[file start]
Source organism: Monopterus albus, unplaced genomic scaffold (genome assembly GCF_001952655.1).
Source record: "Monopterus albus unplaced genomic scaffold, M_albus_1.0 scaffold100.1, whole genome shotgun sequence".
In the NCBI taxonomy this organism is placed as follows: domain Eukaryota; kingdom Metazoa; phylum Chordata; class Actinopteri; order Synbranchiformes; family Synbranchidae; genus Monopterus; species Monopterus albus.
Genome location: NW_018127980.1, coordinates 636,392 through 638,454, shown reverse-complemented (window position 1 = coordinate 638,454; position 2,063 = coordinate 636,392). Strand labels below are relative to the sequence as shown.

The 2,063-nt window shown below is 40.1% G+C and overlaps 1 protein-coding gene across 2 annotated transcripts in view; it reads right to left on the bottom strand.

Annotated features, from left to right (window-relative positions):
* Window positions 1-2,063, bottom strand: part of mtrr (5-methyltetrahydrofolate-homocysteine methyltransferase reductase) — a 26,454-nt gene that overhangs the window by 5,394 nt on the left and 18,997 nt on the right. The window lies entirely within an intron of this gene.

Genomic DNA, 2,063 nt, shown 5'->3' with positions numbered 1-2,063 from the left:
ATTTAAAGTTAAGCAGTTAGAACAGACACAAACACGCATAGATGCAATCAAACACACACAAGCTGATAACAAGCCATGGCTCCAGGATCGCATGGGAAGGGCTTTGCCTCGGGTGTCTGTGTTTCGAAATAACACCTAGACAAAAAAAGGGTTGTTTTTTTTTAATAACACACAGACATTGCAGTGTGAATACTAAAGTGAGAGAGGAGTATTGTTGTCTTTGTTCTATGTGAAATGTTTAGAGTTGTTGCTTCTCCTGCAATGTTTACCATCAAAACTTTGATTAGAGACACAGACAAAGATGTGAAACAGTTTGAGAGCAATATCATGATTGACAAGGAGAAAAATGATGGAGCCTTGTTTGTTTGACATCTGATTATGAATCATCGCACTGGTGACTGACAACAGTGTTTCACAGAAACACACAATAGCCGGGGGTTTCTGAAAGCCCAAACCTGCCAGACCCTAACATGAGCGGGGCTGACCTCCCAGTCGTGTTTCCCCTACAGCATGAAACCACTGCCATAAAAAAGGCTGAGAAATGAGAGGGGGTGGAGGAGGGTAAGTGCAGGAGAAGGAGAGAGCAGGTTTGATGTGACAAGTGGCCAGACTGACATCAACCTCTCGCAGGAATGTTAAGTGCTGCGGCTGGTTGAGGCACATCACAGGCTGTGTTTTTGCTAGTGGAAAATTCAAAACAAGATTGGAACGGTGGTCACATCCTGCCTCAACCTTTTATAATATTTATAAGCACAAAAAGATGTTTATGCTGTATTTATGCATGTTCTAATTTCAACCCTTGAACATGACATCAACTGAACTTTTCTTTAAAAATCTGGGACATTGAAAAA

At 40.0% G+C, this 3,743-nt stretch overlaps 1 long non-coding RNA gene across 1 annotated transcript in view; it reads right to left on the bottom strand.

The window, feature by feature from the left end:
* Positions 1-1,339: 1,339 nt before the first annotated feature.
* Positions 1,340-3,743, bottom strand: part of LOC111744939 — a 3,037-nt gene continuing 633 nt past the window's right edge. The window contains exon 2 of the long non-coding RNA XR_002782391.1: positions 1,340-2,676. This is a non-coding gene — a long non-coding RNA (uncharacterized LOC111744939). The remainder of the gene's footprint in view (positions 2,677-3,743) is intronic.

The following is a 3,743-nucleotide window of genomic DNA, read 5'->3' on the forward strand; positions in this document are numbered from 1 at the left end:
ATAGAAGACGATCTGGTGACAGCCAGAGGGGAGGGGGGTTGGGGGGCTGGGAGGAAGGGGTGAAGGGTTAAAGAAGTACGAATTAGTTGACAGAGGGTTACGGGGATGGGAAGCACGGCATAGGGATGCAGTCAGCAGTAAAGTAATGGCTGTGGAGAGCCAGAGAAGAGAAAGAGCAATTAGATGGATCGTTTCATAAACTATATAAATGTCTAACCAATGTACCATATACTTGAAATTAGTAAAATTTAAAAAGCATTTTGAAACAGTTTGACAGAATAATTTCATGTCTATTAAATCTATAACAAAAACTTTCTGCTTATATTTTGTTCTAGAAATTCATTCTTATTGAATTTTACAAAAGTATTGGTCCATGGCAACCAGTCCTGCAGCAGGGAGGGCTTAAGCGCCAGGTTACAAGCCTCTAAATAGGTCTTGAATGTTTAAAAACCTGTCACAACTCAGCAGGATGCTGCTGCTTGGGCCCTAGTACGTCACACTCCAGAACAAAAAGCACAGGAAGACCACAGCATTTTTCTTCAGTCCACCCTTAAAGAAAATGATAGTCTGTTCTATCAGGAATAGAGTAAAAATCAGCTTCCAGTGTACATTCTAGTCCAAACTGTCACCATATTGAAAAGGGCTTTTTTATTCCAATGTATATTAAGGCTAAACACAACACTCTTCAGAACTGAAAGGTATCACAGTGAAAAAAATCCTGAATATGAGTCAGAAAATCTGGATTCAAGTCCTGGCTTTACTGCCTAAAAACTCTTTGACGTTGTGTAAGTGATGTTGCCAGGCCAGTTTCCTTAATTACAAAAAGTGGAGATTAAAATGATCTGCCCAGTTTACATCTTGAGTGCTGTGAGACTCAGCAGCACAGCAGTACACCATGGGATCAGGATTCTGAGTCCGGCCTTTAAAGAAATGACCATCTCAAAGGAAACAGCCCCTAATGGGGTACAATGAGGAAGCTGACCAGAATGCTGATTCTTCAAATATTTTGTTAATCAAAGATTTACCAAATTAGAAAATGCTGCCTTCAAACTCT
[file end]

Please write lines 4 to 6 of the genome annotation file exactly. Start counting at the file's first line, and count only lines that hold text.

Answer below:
Genome location: NW_018127980.1, coordinates 636,392 through 638,454, shown reverse-complemented (window position 1 = coordinate 638,454; position 2,063 = coordinate 636,392). Strand labels below are relative to the sequence as shown.

The 2,063-nt window shown below is 40.1% G+C and overlaps 1 protein-coding gene across 2 annotated transcripts in view; it reads right to left on the bottom strand.

Annotated features, from left to right (window-relative positions):